The first nations fell in desperation amid a flurry of hostile takeover activity. Nations who fell later in the campaign willingly surrendered to their inevitable fate so as not to prolong the pain of failure and further endurance of significant hardship. This was a war like no other; there were no air skirmishes, strategic ground invasions or weapons of mass destruction. The battles were those previously only seen in the boardroom; behemoths of industry mounting hostile bids and fighting for controlling rights through subversive share price manipulation and covert share purchase operations. This was a war waged across intellectual battlefields; battlefields of corporate balance sheets, debt ratios and the fundamentals of national economies.
In the long, hot summer of 2021 Italy was in trouble, serious trouble. A nation still in grief following the unexpected severity of the second wave, its public services were crumbling, and its people were collectively exhausted. Burdened with a veritable mountain of debt, the country’s finances were considered irreparable. The European Union and European Central Bank, sympathetic to the country’s woes, found themselves unable to deploy the levels of monetary stimulus required for any viable recovery. NGOs were now deployed across Italy’s territories in an attempt to lessen the burden of poverty and suffering across the nation. And it was one of the largest philanthropic organisations in the world (The Bill and Melinda Gates foundation), involved in the organisation of NGOs, that first had the idea.
It had long been rumoured the largest and most successful technology organisations had balance sheets strong enough to refinance major global economies. Boardroom gossip had long suggested that the balance sheet of a well-known technology giant was healthy enough to repay, in full, the pre-COVID national debt of Spain. Things were different now though … or were they? The debt ratios of nations had worsened considerably whereas the balance sheets of major tech businesses had only benefitted from the drive towards remote working, online shopping, and virtual supply chain management.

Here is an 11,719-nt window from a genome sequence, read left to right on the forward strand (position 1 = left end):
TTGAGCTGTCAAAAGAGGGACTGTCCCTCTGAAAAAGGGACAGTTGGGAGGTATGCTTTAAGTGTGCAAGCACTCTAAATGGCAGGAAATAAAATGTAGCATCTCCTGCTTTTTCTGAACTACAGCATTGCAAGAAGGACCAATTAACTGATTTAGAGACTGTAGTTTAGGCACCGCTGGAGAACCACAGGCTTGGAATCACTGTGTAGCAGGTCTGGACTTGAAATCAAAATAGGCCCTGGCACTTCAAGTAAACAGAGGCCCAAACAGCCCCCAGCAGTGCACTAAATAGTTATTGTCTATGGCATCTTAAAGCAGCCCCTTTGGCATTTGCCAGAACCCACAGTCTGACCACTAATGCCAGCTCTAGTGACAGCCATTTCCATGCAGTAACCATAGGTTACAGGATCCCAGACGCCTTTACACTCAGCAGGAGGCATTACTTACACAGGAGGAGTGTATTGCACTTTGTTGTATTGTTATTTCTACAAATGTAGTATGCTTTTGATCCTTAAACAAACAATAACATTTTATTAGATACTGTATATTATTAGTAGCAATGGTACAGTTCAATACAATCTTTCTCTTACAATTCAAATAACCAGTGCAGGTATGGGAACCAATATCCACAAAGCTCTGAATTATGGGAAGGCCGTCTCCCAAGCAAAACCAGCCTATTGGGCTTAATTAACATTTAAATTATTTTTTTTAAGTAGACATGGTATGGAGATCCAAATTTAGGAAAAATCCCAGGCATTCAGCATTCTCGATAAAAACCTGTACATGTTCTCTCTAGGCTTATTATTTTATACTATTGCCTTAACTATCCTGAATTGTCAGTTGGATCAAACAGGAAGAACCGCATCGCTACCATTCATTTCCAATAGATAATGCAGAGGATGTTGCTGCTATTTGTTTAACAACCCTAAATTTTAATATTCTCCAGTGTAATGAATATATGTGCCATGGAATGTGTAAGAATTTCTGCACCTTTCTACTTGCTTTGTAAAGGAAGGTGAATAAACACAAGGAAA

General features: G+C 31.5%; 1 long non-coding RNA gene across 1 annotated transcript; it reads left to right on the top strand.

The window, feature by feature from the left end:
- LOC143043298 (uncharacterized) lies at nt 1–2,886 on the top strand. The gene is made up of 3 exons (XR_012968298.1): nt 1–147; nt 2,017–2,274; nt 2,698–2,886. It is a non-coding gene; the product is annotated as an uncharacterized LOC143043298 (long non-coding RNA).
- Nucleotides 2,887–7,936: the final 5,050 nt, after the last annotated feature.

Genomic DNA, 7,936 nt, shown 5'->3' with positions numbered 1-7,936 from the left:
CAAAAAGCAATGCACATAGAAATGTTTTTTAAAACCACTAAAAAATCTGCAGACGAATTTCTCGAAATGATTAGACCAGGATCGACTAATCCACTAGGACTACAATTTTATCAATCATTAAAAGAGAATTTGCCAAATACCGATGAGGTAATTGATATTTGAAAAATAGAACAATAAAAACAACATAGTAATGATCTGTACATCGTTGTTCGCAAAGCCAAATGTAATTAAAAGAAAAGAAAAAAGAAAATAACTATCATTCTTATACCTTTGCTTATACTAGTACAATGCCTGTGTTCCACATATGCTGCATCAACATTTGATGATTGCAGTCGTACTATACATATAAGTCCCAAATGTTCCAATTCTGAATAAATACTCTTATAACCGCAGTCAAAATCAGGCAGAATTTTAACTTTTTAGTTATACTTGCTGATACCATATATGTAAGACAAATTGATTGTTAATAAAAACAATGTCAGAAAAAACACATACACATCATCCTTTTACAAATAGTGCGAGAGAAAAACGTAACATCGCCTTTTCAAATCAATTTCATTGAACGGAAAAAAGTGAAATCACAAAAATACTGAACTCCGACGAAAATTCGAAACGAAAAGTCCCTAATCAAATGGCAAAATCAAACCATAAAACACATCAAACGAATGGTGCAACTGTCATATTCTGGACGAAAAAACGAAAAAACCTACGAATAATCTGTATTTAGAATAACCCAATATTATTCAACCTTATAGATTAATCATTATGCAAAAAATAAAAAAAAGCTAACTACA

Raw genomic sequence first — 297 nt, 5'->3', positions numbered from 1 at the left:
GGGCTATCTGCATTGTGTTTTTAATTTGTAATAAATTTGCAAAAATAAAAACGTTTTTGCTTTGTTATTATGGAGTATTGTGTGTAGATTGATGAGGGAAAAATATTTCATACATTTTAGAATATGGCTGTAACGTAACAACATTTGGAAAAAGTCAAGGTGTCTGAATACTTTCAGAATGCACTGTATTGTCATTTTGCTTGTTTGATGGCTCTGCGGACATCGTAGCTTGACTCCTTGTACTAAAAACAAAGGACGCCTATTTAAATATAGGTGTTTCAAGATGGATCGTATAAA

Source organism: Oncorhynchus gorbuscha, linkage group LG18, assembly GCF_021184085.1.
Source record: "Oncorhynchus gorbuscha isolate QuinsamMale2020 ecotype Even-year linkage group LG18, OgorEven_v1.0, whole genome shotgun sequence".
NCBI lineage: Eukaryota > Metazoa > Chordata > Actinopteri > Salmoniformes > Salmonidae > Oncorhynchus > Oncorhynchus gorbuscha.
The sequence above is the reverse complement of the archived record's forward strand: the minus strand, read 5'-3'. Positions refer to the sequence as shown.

When Bill Gates first suggested the potential for a corporate entity to rescue Italy, the idea was treated with some level of derision. Why would a commercial organisation want to do such a thing? Where was the benefit? How could it receive ‘pay-back’ on the investment it was making and risk it was taking? But it quickly become clear that beyond the obvious brand recognition and positive public relations associated with a ‘country rescue’, more tangible longer-term benefits could be realised in the forms (amongst others) of increased market share, big data collection, workforce availability, competitive environment control, and the integration of earned income with tax revenues. Suddenly the idea become an attractive proposition. At first Italy bravely resisted the idea that the nation would be subject to a corporate takeover, but the battle was futile – there really were no other options. Conscious that further such deals would follow, and with eyes on securing a strong foothold in Europe, Alibaba mounted a bid. After a brief and bitter battle with Amazon, Alibaba reigned supreme and Italy become Alibaba territory area 1. Spain fell next and requested corporate bidders in short order. In the decade that followed, most of mainland Europe and some of the Middle East was directly under the control of Alibaba. In 2025 the growing number of territories controlled by Alibaba were renamed ‘Alibaba Kingdom’.
In a similar fashion, Amazon and Apple launched a joint venture to take control of Northern America and the densely populated areas of India, Pakistan and South Korea. North Korea, China and Taiwan fell to Alibaba alongside Australia. Russia, South America and much of the remaining world nations eventually formed part of ‘FAB world’ (a joint venture comprised of Facebook, Alphabet and Brain (the hugely successful AI and Quantum Computing giant that had emerged early in the pandemic from Google Deep Mind).